Duhigg says that every habit can be broken down into 3 parts—

  1. A cue
  2. A routine (your behavior or habit)
  3. And a reward

 When changing a habit, he recommends the following framework: 

  1. Identify your routine (the behavior you want to change)
  2. Experiment with different rewards
  3. Isolate your cue
  4. Have a new plan 

In our busy and noisy lives, it can be really hard to pin down exactly what cues and rewards are motivating our behavior. But Duhigg’s (and others) research show that habits are clearly  linked to 5 things—Location, Time of Day, Emotional State, Other People, and Immediately Preceding Action. 

For example, researchers have shown that it’s much easier to change a habit when you go on vacation (i.e. location)! 

You can use the following 5 questions to help you identify your cues and rewards: 

  1. Where are you?
  2. What time is it?
  3. What is your emotional state?
  4. Who else is around?
  5. What action directly preceded your urge? 

To illustrate this point, Duhigg tells a funny story about his habit of buying a cookie every day at 3pm at his office cafeteria. Using these questions, he eventually identified that he just needed a break from his computer to socialize with people at 3pm daily, so he began chatting with coworkers instead of eating cookies every day! The result? He lost weight and connected more with his coworkers! 

How can you take action now? 

I recommend you pick a habit that you want to change. Then use the 5 questions above to write your answers in a journal for a week. This should help you identify your cues. Then begin to experiment with different rewards for yourself to find out what you are really wanting from your habit. Then create a new plan—i.e the new habit you want to form—by changing your location, your rewards, or eliminating cues like people that may trigger the habits you want to change!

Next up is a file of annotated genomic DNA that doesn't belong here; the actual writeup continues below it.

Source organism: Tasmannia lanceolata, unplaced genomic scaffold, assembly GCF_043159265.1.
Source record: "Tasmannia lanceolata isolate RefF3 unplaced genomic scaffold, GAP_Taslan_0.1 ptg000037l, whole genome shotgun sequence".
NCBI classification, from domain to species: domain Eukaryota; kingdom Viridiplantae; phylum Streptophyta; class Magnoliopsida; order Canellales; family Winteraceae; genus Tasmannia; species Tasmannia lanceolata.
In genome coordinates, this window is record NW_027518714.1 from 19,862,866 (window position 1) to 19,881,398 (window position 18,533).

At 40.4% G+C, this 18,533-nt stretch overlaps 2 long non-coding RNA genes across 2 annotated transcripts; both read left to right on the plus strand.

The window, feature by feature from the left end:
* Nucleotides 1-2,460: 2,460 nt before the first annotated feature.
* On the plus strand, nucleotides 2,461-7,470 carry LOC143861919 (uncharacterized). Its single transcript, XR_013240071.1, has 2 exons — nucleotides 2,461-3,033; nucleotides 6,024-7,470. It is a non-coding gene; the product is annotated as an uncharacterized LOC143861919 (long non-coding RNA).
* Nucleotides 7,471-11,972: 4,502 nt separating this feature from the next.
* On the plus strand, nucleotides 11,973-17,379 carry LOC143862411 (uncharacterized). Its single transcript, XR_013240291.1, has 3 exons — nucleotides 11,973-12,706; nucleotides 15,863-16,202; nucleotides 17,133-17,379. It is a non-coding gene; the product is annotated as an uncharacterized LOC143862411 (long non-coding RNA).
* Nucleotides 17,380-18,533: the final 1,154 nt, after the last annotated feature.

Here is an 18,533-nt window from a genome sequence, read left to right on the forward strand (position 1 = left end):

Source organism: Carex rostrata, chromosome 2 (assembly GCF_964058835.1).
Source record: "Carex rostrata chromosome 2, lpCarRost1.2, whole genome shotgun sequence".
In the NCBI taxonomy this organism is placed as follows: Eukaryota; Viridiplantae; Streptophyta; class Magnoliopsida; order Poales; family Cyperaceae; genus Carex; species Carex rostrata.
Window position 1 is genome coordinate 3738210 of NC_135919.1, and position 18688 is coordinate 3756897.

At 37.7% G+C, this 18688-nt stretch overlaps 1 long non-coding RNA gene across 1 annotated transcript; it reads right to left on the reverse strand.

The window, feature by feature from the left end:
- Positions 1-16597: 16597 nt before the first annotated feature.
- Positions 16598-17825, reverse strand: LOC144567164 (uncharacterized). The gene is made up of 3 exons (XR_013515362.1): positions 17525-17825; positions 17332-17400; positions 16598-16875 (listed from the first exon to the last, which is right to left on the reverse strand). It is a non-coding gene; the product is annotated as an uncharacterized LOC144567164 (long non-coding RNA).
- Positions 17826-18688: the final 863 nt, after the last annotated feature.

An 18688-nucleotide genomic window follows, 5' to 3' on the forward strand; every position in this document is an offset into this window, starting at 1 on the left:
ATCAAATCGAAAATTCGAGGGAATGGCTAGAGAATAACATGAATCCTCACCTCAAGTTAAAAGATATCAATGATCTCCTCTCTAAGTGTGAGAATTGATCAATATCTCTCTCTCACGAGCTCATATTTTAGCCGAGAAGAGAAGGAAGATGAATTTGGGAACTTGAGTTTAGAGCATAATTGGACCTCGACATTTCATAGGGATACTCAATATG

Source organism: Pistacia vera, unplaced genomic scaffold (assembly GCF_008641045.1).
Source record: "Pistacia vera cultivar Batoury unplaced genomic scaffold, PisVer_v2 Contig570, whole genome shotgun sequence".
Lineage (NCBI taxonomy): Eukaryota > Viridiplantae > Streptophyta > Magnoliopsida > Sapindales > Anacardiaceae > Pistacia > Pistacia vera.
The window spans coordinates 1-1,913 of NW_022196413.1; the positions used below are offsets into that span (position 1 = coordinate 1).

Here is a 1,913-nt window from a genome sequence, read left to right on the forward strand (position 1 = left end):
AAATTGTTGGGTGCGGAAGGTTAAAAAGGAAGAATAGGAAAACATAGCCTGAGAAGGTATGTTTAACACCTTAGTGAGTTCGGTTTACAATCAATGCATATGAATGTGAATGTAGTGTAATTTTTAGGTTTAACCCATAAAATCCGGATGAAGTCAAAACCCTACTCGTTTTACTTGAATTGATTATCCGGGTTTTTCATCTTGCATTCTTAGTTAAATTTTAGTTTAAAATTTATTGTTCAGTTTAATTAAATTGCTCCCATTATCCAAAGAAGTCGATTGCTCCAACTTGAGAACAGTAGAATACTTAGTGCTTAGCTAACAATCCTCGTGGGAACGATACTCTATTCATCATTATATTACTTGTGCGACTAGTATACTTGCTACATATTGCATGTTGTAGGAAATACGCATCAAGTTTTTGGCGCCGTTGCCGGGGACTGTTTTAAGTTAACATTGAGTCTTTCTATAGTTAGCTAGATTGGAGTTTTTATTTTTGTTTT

One last thought to mention, it’s always easier to start a new habit (or replace it) than to stop a bad one. For example, one study showed that people were more successful in stopping caffeine intake by drinking decaf coffee every morning instead of stopping their entire morning coffee routine. 

Let me reiterate—learning how to change your habits might be one of the most important things you ever do for your life, and your leadership impact. 

So let me leave you with the following quote to reflect on: 

“Sow a thought and you reap an action; sow an act and you reap a habit; sow a habit and you reap a character; sow a character and you reap a destiny.” –Ralph Waldo Emerson

 Have a great weekend!

 Parker

 Suggested Resources 

  1. The Power of Habit—Why we do what we do in life and business. Charles Duhigg
  2. Tiny Habit Academy, Stanford researcher BJ Fogg’s website
  3. The Miracle Morning by Hal Elrod
  4. Atomic Habits by James Clear

 

 

 

 

 

 

 

Parker Houston

Parker Houston

Opinions expressed are the authors own.